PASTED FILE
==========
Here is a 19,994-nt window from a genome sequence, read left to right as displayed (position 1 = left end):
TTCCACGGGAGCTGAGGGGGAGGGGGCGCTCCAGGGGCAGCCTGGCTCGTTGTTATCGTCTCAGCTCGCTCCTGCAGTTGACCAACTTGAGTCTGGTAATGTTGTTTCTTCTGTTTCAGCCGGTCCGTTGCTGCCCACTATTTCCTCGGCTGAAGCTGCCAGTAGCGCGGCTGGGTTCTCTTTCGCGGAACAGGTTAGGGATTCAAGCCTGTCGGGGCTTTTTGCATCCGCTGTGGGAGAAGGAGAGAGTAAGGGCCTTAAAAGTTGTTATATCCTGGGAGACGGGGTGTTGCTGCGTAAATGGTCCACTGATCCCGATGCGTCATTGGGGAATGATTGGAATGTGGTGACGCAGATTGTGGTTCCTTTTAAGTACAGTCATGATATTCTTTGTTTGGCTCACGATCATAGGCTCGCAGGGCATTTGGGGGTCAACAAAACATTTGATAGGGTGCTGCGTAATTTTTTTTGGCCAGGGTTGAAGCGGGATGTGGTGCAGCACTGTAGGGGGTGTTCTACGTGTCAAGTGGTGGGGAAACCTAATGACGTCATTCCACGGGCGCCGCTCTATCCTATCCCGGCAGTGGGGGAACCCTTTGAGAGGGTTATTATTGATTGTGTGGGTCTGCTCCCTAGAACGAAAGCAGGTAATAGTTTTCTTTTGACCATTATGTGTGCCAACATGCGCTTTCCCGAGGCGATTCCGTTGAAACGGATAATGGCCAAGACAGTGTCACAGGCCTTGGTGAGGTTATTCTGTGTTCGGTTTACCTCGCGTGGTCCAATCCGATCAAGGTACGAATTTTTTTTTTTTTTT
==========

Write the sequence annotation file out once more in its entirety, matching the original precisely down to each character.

Here is a 19,994-nt window from a genome sequence, read left to right as displayed (position 1 = left end):
TTCCACGGGAGCTGAGGGGGAGGGGGCGCTCCAGGGGCAGCCTGGCTCGTTGTTATCGTCTCAGCTCGCTCCTGCAGTTGACCAACTTGAGTCTGGTAATGTTGTTTCTTCTGTTTCAGCCGGTCCGTTGCTGCCCACTATTTCCTCGGCTGAAGCTGCCAGTAGCGCGGCTGGGTTCTCTTTCGCGGAACAGGTTAGGGATTCAAGCCTGTCGGGGCTTTTTGCATCCGCTGTGGGAGAAGGAGAGAGTAAGGGCCTTAAAAGTTGTTATATCCTGGGAGACGGGGTGTTGCTGCGTAAATGGTCCACTGATCCCGATGCGTCATTGGGGAATGATTGGAATGTGGTGACGCAGATTGTGGTTCCTTTTAAGTACAGTCATGATATTCTTTGTTTGGCTCACGATCATAGGCTCGCAGGGCATTTGGGGGTCAACAAAACATTTGATAGGGTGCTGCGTAATTTTTTTTGGCCAGGGTTGAAGCGGGATGTGGTGCAGCACTGTAGGGGGTGTTCTACGTGTCAAGTGGTGGGGAAACCTAATGACGTCATTCCACGGGCGCCGCTCTATCCTATCCCGGCAGTGGGGGAACCCTTTGAGAGGGTTATTATTGATTGTGTGGGTCTGCTCCCTAGAACGAAAGCAGGTAATAGTTTTCTTTTGACCATTATGTGTGCCAACATGCGCTTTCCCGAGGCGATTCCGTTGAAACGGATAATGGCCAAGACAGTGTCACAGGCCTTGGTGAGGTTATTCTGTGTTCGGTTTACCTCGCGTGGTCCAATCCGATCAAGGTACGAATTTTTTTTTTTTTTT